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What does smoking do to my skin?

Jul 26,2019

Smokers exist all year round, and with the arrival of summer, social smokers drastically increase their consumption of cigarettes and other tobacco-related products1,2. Smoking and drinking often go hand-in-hand; the warmer weather and longer days are associated with day drinking, and more smoking among smokers and social smokers. Unfortunately, our summer habits come at a cost: smoking and other related activities are harmful to the skin and lead to premature ageing.

Cigarettes and tobacco smoke contain around 7000 chemicals, many of which are harmful2. Nicotine and tar are two of the most widely known chemicals, but also include carbon monoxide, arsenic, ammonia and many more3.

Why is smoking bad for the skin?

We are all aware of the many potential risks and effects of smoking, including heart disease, lung cancer and stroke. However, smoking does not only impact us internally but also causes noticeable impacts on our appearances.

Tobacco has a wide variety of effects on the skin:

  • Up to 3-time increased likelihood for facial wrinkling4,5,6,7
    • Particularly around the eyes and mouth (smokers line or bar codes)4
  • Nicotine discolours teeth4
  • Gum disease – increases risk of tooth loss10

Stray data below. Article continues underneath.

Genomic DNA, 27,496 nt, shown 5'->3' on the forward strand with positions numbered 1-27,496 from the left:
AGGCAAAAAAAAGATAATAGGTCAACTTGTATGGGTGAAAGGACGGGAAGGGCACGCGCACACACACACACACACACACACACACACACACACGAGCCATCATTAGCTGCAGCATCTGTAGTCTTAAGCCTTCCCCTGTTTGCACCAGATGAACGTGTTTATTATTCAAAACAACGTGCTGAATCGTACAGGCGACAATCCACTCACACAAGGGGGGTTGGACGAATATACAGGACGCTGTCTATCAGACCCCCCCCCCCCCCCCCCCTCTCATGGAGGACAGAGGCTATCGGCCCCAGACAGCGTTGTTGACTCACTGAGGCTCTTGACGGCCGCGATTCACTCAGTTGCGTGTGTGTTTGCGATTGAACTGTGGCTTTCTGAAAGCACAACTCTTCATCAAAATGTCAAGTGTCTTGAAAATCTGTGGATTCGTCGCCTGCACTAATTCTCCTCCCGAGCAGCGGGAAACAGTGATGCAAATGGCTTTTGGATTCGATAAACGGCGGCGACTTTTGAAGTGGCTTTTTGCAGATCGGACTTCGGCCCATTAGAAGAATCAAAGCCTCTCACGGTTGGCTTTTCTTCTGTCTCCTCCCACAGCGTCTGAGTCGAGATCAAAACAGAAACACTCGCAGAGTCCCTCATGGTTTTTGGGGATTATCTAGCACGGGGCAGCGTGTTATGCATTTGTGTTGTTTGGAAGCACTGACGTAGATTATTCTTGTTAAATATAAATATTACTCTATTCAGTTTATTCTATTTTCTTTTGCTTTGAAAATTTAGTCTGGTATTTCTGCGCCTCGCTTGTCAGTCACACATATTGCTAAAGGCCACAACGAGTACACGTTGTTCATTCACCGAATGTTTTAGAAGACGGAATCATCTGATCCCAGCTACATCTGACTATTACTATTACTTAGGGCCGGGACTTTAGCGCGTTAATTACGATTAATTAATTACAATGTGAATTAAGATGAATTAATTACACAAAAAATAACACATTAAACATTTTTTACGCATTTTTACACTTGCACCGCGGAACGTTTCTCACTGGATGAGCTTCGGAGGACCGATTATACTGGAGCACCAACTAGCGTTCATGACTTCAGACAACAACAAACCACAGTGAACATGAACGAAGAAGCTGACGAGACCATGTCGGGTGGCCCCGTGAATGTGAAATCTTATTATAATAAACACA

• Hair damage5
    • Hair thinning and hair loss more prevalent among smokers vs non-smokers4
  • Vasoconstriction; narrowing of the blood vessels and thickening of blood4
  • Reduces the amount of oxygen getting to your skin (and other organs)4
    • Gives a dull and grey appearance4
    • Increases difficulty of healing can lead to scarring5,7
  • Reduces the production of collagen and new collagen formation in the skin7
  • Interference with normal skin barrier function8,9
    • Has been linked with atopic dermatitis (eczema); itchy, red, dry and cracked skin9

Reducing the amount a person smokes has suggested some promising results in reducing the impact of smoking, and increase your likelihood of stopping smoking all together11. Taking vitamins such a vitamin C can help reduce the depletion of key nutrients and vitamins protecting the body from certain toxic chemicals.

The best way to stop the harmful effects of smoking is to stop smoking entirely.




  1. Del Bono E. et al (2014) Seasonality in smoking behaviour: re-evaluating the effects of the 2005 public smoking ban in Italy. Institute for Social & Economic Research
  2. Momperousse D, et al. (2007) Exploring the Seasonality of cigarette-smoking behaviour. Tobacco Control 16(1):69-70
  5. Morita A. (2007) Tobacco smoke causes premature skin aging. Journal of Dermatological Science 48(3)169-175
  6. Mortia A, et al (2009) Molecular Basic of Tobacco Smoke-Induced Premature Skin Aging Journal of Investigative Dermatology Symposium Proceedings 14(1)53-55
  7. Knuutinen A, et al (2002) Smoking affects collagen synthesis and extracellular matrix turnover in human skin. The British Journal of Dermatology 164(4):588-94
  8. Xin S, et al (2016) Heavy Cigarette Smokers in a Chinese Population Display a Compromised Permeability Barrier. BioMedical Research Institute
  9. Kim S Y, et al (2017) Atopic dermatitis is associated with active and passive cigarette smoking in adolescents. PLOS|ONE
  11. Begh R (2015) Does reduced smoking if you can’t stop make any difference? BMC Medicine 13:257
  12. Oregon State University. (2006) Study With Smokers Shows Vitamins Combine For Benefits. ScienceDaily.



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